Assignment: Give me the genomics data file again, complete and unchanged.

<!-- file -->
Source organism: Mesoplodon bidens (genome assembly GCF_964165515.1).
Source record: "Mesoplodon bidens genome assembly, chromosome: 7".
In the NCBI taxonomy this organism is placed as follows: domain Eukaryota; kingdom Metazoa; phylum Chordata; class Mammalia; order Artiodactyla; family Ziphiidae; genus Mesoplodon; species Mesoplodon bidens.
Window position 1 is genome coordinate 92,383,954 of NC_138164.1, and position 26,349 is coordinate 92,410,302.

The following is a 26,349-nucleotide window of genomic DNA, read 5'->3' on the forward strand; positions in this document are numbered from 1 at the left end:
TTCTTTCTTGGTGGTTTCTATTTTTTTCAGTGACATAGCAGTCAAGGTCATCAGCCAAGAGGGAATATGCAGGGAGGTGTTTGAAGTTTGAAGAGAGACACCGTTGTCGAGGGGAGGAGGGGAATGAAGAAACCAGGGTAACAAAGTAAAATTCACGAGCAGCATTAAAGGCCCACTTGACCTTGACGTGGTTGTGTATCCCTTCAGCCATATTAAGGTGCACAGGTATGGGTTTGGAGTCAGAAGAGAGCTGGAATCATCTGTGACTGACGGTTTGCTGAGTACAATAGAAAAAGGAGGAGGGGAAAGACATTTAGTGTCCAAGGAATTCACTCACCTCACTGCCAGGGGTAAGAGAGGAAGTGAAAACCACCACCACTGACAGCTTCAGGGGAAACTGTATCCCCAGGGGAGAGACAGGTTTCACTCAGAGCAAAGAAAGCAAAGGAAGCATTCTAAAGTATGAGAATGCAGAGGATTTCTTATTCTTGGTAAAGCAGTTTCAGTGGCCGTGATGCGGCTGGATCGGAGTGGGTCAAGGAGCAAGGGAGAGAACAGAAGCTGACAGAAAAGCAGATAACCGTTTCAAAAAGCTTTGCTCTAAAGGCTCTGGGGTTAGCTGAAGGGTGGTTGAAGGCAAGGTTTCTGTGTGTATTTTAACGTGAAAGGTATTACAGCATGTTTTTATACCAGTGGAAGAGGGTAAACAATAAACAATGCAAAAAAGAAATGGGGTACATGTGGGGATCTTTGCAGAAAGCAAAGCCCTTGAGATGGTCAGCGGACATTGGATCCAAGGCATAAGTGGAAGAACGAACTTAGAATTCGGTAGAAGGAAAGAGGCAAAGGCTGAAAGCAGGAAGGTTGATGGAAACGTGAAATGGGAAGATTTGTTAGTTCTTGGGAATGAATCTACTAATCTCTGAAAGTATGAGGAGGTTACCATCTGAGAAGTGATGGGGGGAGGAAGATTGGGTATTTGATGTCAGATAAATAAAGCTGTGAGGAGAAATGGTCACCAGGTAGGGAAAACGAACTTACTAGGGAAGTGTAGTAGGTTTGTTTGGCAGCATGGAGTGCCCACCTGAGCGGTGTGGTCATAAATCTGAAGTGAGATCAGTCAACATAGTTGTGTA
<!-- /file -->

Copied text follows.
Source organism: Mesoplodon bidens (genome assembly GCF_964165515.1).
Source record: "Mesoplodon bidens genome assembly, chromosome: 7".
In the NCBI taxonomy this organism is placed as follows: domain Eukaryota; kingdom Metazoa; phylum Chordata; class Mammalia; order Artiodactyla; family Ziphiidae; genus Mesoplodon; species Mesoplodon bidens.
Window position 1 is genome coordinate 92,383,954 of NC_138164.1, and position 26,349 is coordinate 92,410,302.

The following is a 26,349-nucleotide window of genomic DNA, read 5'->3' on the forward strand; positions in this document are numbered from 1 at the left end:
TTCTTTCTTGGTGGTTTCTATTTTTTTCAGTGACATAGCAGTCAAGGTCATCAGCCAAGAGGGAATATGCAGGGAGGTGTTTGAAGTTTGAAGAGAGACACCGTTGTCGAGGGGAGGAGGGGAATGAAGAAACCAGGGTAACAAAGTAAAATTCACGAGCAGCATTAAAGGCCCACTTGACCTTGACGTGGTTGTGTATCCCTTCAGCCATATTAAGGTGCACAGGTATGGGTTTGGAGTCAGAAGAGAGCTGGAATCATCTGTGACTGACGGTTTGCTGAGTACAATAGAAAAAGGAGGAGGGGAAAGACATTTAGTGTCCAAGGAATTCACTCACCTCACTGCCAGGGGTAAGAGAGGAAGTGAAAACCACCACCACTGACAGCTTCAGGGGAAACTGTATCCCCAGGGGAGAGACAGGTTTCACTCAGAGCAAAGAAAGCAAAGGAAGCATTCTAAAGTATGAGAATGCAGAGGATTTCTTATTCTTGGTAAAGCAGTTTCAGTGGCCGTGATGCGGCTGGATCGGAGTGGGTCAAGGAGCAAGGGAGAGAACAGAAGCTGACAGAAAAGCAGATAACCGTTTCAAAAAGCTTTGCTCTAAAGGCTCTGGGGTTAGCTGAAGGGTGGTTGAAGGCAAGGTTTCTGTGTGTATTTTAACGTGAAAGGTATTACAGCATGTTTTTATACCAGTGGAAGAGGGTAAACAATAAACAATGCAAAAAAGAAATGGGGTACATGTGGGGATCTTTGCAGAAAGCAAAGCCCTTGAGATGGTCAGCGGACATTGGATCCAAGGCATAAGTGGAAGAACGAACTTAGAATTCGGTAGAAGGAAAGAGGCAAAGGCTGAAAGCAGGAAGGTTGATGGAAACGTGAAATGGGAAGATTTGTTAGTTCTTGGGAATGAATCTACTAATCTCTGAAAGTATGAGGAGGTTACCATCTGAGAAGTGATGGGGGGAGGAAGATTGGGTATTTGATGTCAGATAAATAAAGCTGTGAGGAGAAATGGTCACCAGGTAGGGAAAACGAACTTACTAGGGAAGTGTAGTAGGTTTGTTTGGCAGCATGGAGTGCCCACCTGAGCGGTGTGGTCATAAATCTGAAGTGAGATCAGTCAACATAGTTGTGTA